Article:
ISABEL RUBIO ARROYO | Tungsteno
A few months ago, we looked at the research of scientists who want to create clothes that can charge mobile phones. Now, a trio of researchers from Newcastle University and Northumbria University in the UK have come up with another project: to create clothes from fungal cells that are capable of self-repair. We investigate this initiative, details of which have been published in the scientific journal Advanced Functional Materials.
How to create self-repairing mycelium
"Engineered living materials composed entirely of fungal cells offer significant potential due to their functional properties such as self-assembly, sensing, and self-healing," say the authors, who note that the root-like filaments produced by some fungi are also biodegradable. The research is based on the fungus Ganoderma lucidum (better known as reishi mushroom), a natural medicine recommended by some Asian naturopaths despite its unproven health benefits, according to MedlinePlus.
Scientists have produced a type of tissue from branching filaments called hyphae, which intertwine to form a structure called mycelium. Mycelium-based materials are being used in a variety of fields: in the construction industry to achieve a circular economy, in cosmetics, food, medicine and textiles. Some research suggests that mycelium can be treated to produce a material known as mycelium leather because of its resemblance to cowhide.
Tests have been carried out on the fungus Ganoderma lucidum. Credit: Eric Steinert
The secret of self-healing fabrics
In most cases, the fungal spores that help the organism to regenerate are removed during the production of these materials. But the UK researchers have developed a new method to grow their own mycelium. They add active chlamydospores to a liquid mixture of carbohydrates, proteins and other nutrients. They then wait for a thick skin to form on top of the liquid, which they then remove and dry. Finally, they apply a mix of temperatures and chemicals that made the material leather-like without killing the embedded chlamydospores.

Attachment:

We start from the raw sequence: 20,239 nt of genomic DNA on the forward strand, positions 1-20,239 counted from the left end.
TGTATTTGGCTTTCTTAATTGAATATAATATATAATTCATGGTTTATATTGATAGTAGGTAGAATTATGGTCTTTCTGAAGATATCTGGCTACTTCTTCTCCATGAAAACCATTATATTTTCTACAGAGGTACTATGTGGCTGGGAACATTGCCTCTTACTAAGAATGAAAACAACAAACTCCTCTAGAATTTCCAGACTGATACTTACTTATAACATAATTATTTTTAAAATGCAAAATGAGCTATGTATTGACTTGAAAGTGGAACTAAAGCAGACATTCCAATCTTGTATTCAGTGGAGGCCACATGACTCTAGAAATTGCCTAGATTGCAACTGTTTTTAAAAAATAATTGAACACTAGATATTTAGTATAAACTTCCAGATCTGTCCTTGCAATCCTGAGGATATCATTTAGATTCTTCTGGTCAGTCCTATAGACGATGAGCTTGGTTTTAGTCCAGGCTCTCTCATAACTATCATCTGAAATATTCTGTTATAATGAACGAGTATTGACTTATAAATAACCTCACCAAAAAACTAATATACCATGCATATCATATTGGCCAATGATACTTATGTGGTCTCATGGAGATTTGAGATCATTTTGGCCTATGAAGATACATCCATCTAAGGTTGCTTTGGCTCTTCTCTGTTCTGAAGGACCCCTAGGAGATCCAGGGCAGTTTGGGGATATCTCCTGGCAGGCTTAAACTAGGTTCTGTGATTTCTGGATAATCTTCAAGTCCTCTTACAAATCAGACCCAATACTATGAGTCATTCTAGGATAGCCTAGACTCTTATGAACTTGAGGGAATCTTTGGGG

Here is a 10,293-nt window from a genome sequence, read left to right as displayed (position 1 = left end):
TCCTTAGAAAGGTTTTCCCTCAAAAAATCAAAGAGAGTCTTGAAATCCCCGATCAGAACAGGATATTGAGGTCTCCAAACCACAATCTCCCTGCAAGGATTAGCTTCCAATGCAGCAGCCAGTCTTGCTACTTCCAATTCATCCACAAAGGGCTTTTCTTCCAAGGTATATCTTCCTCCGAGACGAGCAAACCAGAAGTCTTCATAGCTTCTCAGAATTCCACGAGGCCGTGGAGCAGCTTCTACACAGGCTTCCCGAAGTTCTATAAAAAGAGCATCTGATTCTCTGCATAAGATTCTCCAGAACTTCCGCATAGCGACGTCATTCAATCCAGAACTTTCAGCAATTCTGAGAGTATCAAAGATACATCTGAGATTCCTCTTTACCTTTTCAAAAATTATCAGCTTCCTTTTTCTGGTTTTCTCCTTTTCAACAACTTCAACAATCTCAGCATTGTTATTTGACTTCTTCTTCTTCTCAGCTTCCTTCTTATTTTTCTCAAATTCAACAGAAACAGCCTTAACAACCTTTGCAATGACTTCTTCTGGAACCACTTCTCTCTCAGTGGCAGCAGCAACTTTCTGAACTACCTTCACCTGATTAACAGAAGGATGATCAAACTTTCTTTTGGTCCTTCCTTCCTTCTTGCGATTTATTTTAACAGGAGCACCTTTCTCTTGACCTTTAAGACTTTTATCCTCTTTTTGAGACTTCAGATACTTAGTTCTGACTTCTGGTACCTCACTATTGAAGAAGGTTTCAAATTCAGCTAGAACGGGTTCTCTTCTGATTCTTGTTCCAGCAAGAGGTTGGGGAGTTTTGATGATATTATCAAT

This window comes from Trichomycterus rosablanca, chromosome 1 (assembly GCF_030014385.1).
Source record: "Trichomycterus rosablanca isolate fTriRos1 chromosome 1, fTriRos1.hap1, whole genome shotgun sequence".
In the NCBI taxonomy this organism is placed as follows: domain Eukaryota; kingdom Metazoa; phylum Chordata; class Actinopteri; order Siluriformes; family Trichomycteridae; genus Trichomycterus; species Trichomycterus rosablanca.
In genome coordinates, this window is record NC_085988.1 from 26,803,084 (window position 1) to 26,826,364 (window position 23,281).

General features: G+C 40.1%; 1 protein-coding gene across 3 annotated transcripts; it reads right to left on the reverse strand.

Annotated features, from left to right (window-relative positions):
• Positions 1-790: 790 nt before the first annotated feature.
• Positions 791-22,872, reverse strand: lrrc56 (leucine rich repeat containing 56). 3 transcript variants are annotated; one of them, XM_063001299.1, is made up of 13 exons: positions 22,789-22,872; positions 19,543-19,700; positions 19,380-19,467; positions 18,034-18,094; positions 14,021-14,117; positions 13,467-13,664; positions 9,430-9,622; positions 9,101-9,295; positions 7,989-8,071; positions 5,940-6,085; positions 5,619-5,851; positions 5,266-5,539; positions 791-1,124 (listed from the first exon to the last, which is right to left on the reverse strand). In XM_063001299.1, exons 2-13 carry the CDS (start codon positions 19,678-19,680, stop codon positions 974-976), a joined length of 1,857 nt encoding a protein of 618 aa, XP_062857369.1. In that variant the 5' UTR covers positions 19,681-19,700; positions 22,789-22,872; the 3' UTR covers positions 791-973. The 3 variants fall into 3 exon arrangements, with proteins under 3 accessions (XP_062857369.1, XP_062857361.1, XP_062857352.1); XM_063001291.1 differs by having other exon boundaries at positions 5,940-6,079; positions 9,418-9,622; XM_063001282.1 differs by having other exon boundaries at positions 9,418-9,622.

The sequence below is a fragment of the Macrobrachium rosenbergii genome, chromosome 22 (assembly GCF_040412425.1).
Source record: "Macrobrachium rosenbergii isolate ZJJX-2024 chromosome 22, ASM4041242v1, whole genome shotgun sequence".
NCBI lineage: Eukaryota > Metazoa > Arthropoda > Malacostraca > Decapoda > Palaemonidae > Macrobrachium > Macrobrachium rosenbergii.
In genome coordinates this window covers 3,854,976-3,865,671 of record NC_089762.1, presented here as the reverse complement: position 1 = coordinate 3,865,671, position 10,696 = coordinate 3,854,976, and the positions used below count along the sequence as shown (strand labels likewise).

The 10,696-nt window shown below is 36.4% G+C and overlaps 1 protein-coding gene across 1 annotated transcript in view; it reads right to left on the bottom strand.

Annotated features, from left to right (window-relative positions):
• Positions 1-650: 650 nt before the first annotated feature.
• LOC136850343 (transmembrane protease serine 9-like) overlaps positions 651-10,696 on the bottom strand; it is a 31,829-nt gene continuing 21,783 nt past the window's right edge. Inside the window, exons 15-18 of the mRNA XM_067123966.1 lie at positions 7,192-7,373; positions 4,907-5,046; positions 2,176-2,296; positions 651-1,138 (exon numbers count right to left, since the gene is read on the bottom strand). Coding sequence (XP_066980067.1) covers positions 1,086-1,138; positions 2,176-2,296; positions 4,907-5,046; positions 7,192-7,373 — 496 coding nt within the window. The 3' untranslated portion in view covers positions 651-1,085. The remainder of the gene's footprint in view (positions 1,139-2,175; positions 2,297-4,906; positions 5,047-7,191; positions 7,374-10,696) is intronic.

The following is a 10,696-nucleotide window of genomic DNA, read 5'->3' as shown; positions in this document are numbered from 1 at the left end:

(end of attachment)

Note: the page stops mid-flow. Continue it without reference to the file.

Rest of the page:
"Chlamydospores, thick-walled vegetative cells formed at the hyphal tip, may be the key to the material's self-healing properties," the authors explain. The research concludes that the material could survive in dry environments and that self-healing is possible with minimal intervention after a recovery period of two days.
In one of their tests, the scientists punched several holes in the material and then placed it in the same liquid bath they used to create it. As it dried, the researchers found that the revived chlamydospores filled in the holes over time. The restored material was as strong as before, although it was still possible to see where the holes had been.
Scientists have developed a material that can repair itself over several days. Credit: Advanced Functional Materials
A slow process with limitations
"The ability of this regenerative mycelium material to heal micro and macro defects opens up interesting prospects," say the researchers. Despite the material's potential, it is still too early to say whether we will one day be wearing mushroom clothing that can repair itself. At the moment, the researchers say, the material is too thin and fragile to make into clothing. However, they hope to be able to develop a stronger skin, for example by combining layers.
Another challenge is that the self-healing process is still very slow. In fact, in the tests carried out by the scientists, the repair process took several days. It remains to be seen whether it can be accelerated over time. If a durable textile material that can repair itself is eventually developed, it could be used for more than just fashion. For example, mycelium materials could be used in leather products such as furniture, car upholstery or even accessories such as bags, wallets or mobile phone cases.
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